2015 Landmark Paper in Deep-Sea Biology Research

2015 Landmark Paper Winner

To honor current and major advancements in research that either reveal key information, challenge our current notions, or generally bolster the field of deep-sea biology, the Deep-Sea Biology Society is pleased to announce an annual award for the Landmark Paper in Deep-Sea Biology Research.  We are currently accepting nominations for papers published in 2015.

Screen Shot 2016-04-14 at 10.35.57 AMHistory of deep-sea research:

Although various  attempts at ocean exploration occurred throughout the world, exploration of the deep sea did not begin in earnest until the 19th century, with the voyage of the HMS Challenger generally considered to be the first scientific expedition to explore the deep sea.  The papers and books published from this expedition are among the first scientific products related to deep-sea biological studies.  Since this time, major advancements in technology have increased our ability to study the very deepest parts of the ocean. Our continued efforts regularly identify new species, communities, and reveal the processes that generate and maintain this diversity.  We have advanced from believing the deep sea was void of life to Hessler and Sanders’ (1967) landmark study that revealed the deep benthos to be home to an astonishing diversity and abundance of life.  This paper has become one of the most-cited papers in the field of deep-sea biology.  Other key, highly-cited papers and advances in deep-sea research include but are not limited to Dayton and Hessler (1972), Corliss et al., (1979), Smith and Hessler (1987), Levin et al. (1991), Etter and Grassle (1992), Grassle and Maciolek (1992), Rex et al. (1993), Sibuet and Olu (1998), Sogin et al (2006).  In this spirit of these influential papers and the contributions their authors made, the Deep-Sea Biology Society seeks  to acknowledge a major advancement in deep-sea research by members of the Deep-Sea Biology Society in the previous year.


  1. 500 Pounds
  2. A featured write up on the Deep-Sea Biology Society Website.

Eligibility criteria:

  1. First author must be a current member of the Deep-sea Biology Society as of 15 May 2016 (application deadline).  Open to all members, at any career stage, of the Deep-sea Biology Society.  A paper can be nominated by anyone and not only the first author.
  2. The primary focus of the study must be related to the biology of the deep sea (below 200 m) as determined by the evaluation committee.
  3. Publication (in-print/citation) date must be between 1 January and 31 December 2015.
  4. Paper must add make a significant contribution to deep-sea biological science by revealing a new process or pattern, overturning current paradigms, or sparking new dialogue.
  5. Current board members and officers will not be eligible nor will any papers on which they are co-authors be eligible.  

Application requirements:

  1. PDF of paper.
  2. Letter (paragraph up to one page) explaining why this paper is a landmark paper in deep-sea research (self-nominations will be accepted).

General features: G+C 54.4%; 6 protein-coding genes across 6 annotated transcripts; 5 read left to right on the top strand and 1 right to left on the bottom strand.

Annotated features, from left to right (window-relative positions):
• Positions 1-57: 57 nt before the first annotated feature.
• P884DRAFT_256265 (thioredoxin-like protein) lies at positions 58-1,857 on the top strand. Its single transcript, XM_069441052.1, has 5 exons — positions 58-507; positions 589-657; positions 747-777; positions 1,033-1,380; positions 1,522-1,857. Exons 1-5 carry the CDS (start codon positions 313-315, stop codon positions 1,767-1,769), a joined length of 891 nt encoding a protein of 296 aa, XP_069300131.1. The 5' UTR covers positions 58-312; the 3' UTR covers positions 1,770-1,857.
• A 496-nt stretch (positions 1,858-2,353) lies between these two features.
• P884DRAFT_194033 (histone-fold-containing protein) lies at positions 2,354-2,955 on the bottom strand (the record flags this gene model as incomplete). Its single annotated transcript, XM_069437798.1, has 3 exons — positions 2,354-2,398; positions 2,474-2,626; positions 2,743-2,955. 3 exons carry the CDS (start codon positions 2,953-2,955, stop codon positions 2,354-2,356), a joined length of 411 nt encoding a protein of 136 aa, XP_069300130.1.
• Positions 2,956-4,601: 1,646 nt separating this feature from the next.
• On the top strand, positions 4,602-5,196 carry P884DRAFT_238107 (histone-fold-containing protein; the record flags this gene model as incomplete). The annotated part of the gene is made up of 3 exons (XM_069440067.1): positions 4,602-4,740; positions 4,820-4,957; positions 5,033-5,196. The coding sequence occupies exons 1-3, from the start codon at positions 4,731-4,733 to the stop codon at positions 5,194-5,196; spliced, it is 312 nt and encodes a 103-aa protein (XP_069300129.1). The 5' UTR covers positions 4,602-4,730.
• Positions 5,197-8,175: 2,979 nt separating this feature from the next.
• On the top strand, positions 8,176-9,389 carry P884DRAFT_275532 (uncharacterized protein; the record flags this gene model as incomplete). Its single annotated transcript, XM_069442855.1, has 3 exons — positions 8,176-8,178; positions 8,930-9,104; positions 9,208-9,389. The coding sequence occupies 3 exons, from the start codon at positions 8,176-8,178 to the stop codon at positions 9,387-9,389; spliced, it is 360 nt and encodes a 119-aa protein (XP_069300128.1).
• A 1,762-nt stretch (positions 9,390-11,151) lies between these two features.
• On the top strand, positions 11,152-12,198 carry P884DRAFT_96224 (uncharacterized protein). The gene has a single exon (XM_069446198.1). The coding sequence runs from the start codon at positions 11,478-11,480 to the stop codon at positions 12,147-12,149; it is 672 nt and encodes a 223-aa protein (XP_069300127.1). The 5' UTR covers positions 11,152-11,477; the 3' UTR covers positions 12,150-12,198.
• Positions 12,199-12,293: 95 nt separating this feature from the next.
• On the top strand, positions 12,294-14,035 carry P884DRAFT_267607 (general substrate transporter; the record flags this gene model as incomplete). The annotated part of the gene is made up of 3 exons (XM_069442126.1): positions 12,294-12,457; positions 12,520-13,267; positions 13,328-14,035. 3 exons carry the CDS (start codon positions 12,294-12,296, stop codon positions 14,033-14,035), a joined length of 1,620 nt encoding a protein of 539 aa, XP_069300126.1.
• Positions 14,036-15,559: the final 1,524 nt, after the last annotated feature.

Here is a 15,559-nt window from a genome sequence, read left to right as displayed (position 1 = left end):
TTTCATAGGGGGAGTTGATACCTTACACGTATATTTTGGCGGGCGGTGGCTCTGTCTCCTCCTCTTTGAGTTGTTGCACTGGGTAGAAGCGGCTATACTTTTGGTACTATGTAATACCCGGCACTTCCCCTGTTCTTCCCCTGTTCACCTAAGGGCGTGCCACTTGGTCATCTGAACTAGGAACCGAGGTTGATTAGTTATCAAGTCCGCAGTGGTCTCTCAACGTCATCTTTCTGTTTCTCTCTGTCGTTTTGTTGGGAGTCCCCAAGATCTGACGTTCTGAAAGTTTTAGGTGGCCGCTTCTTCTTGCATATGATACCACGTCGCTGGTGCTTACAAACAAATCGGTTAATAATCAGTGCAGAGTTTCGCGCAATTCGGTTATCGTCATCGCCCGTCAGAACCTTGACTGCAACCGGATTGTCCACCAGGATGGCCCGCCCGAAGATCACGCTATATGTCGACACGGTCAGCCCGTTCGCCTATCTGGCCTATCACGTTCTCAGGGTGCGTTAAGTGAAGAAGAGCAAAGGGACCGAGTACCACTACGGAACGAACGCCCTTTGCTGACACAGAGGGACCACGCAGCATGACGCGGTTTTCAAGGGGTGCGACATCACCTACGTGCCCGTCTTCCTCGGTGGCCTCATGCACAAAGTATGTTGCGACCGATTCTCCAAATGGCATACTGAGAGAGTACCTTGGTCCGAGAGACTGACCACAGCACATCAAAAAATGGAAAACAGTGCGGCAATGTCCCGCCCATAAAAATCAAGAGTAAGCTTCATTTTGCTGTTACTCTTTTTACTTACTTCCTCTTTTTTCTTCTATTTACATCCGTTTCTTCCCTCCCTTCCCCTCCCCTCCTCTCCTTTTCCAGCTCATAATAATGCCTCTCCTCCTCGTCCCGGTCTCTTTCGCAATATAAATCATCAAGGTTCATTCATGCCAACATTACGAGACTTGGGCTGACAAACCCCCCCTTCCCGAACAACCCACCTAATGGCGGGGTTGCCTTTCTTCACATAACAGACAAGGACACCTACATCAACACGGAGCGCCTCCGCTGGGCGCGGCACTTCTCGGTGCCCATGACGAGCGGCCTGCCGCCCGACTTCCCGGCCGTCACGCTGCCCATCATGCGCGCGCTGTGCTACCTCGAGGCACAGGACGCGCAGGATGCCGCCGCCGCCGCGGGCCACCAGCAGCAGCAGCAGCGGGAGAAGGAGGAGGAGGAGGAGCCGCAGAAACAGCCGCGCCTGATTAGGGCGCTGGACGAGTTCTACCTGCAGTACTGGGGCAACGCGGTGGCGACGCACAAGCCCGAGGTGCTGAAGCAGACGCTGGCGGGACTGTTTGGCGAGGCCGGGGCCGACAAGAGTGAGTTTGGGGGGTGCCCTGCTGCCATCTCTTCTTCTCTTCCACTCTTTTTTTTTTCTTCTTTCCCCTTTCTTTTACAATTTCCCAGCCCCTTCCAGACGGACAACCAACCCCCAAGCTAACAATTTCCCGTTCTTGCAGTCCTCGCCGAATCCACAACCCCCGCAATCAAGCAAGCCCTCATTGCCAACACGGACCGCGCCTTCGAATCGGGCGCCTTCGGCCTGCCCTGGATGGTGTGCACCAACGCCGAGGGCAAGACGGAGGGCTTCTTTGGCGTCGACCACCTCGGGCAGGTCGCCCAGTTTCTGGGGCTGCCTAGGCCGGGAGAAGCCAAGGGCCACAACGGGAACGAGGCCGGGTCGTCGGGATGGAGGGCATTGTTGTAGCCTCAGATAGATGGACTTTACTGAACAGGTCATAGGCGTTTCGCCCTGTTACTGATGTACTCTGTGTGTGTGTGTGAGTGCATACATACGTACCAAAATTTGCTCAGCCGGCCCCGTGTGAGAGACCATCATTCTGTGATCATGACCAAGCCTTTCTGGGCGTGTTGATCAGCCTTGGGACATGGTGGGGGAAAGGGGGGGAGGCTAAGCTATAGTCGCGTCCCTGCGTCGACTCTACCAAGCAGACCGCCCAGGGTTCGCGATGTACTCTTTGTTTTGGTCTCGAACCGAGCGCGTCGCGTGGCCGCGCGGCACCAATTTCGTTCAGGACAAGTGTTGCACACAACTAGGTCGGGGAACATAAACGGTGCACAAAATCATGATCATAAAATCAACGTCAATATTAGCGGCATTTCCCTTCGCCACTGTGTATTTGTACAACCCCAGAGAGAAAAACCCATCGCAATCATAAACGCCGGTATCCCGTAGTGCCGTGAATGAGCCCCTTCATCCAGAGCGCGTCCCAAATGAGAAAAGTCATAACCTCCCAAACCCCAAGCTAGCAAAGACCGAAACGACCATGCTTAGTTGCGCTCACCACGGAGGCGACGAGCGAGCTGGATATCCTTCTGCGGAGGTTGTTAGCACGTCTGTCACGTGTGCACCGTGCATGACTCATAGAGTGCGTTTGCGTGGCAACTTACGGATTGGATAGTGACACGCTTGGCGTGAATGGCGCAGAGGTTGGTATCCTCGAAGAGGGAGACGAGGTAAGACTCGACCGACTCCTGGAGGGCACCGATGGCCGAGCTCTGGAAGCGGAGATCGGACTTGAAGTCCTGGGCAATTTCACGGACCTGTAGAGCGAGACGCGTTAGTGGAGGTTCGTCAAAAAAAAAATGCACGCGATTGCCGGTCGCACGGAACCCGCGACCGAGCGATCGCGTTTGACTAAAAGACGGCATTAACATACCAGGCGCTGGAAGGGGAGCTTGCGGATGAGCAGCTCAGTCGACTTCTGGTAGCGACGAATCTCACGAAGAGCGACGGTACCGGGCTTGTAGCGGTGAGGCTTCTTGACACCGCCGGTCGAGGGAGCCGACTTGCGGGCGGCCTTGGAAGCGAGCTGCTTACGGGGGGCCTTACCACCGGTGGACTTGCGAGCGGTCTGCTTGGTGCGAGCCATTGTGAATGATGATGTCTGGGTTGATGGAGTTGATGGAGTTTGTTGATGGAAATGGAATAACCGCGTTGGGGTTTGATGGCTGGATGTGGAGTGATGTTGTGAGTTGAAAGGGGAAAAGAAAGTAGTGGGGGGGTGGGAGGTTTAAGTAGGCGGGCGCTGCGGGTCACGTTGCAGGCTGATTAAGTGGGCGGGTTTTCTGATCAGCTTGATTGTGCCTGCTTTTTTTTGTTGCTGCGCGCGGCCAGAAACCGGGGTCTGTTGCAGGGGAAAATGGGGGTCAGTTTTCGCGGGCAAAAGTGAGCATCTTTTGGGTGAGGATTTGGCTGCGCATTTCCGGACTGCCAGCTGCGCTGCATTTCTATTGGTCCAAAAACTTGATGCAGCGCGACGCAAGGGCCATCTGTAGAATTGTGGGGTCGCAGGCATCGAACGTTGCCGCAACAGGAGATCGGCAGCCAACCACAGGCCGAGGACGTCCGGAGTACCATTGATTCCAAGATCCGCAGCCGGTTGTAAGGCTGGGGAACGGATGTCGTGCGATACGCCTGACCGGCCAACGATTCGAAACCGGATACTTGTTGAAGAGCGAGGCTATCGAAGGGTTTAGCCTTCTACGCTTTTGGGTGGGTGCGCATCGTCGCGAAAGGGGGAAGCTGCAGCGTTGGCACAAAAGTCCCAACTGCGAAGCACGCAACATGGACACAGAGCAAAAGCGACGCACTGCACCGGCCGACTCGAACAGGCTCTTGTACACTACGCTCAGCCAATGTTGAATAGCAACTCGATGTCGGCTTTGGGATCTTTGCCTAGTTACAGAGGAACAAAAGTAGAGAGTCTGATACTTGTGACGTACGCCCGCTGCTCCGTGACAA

Evaluation process:

  1. Three board members and two members of the Deep-Sea Biology Society will evaluate the applications and papers and suggest finalists to the Society officers.
  2. Officers will vote and determine final winner.
  3. Winner to be announced in July 2016.

Submission details:

  1. Application deadline 15 May 2016 GMT.
  2. Submit applications to erineeaston@gmail.com with the subject “2015 DSBS Landmark paper – Last name of first author”

Literature cited:

Corliss, J.B., Dymond, J., Gordon, L.I., Edmond, J.M., 1979. Submarine thermal springs on the Galapagos Rift. Science 203, 1073-1082.

Dayton, P.K., Hessler, R.R., 1972. Role of biological disturbance in maintaining diversity in the deep sea. Deep-Sea Research 19, 199-208.

Etter, R.J., Grassle, J.F., 1992. Patterns of species diversity in the deep sea as a function of sediment particle-size diversity. Nature 360, 576-578.

Grassle, J.F., Maciolek, N.J., 1992. Deep-sea species richness:  regional and local diversity estimates from quantitative bottom samples. American Naturalist 139, 313-341.

Hessler, R.R., Sanders, H.L., 1967. Faunal diversity in the deep-sea Deep Sea Research and Oceanographic Abstracts. Elsevier, pp. 65 IN25, 71-70 IN28-78.

Levin, L.A., Huggett, C.L., Wishner, K.F., 1991. Control of deep-sea benthic community structure by oxygen and organic-matter gradients in the eastern Pacific Ocean. Journal of Marine Research 49, 763-800.

Rex, M.A., Stuart, C.T., Hessler, R.R., Allen, J.A., Sanders, H.L., Wilson, G.D., 1993. Global-scale latitudinal patterns of species diversity in the deep-sea benthos. Nature 365, 636-639.

Sibuet, M., Olu, K., 1998. Biogeography, biodiversity and fluid dependence of deep-sea cold-seep communities at active and passive margins. Deep Sea Research Part II: Topical Studies in Oceanography 45, 517-567.

Smith, C.R., Hessler, R.R., 1987. Colonization and succession in deep-sea ecosystems. Trends in Ecology & Evolution 2, 359-363.

Sogin, M.L., Morrison, H.G., Huber, J.A., Welch, D.M., Huse, S.M., Neal, P.R., Arrieta, J.M., Herndl, G.J., 2006. Microbial diversity in the deep sea and the underexplored “rare biosphere”. Proceedings of the National Academy of Sciences 103, 12115-12120.

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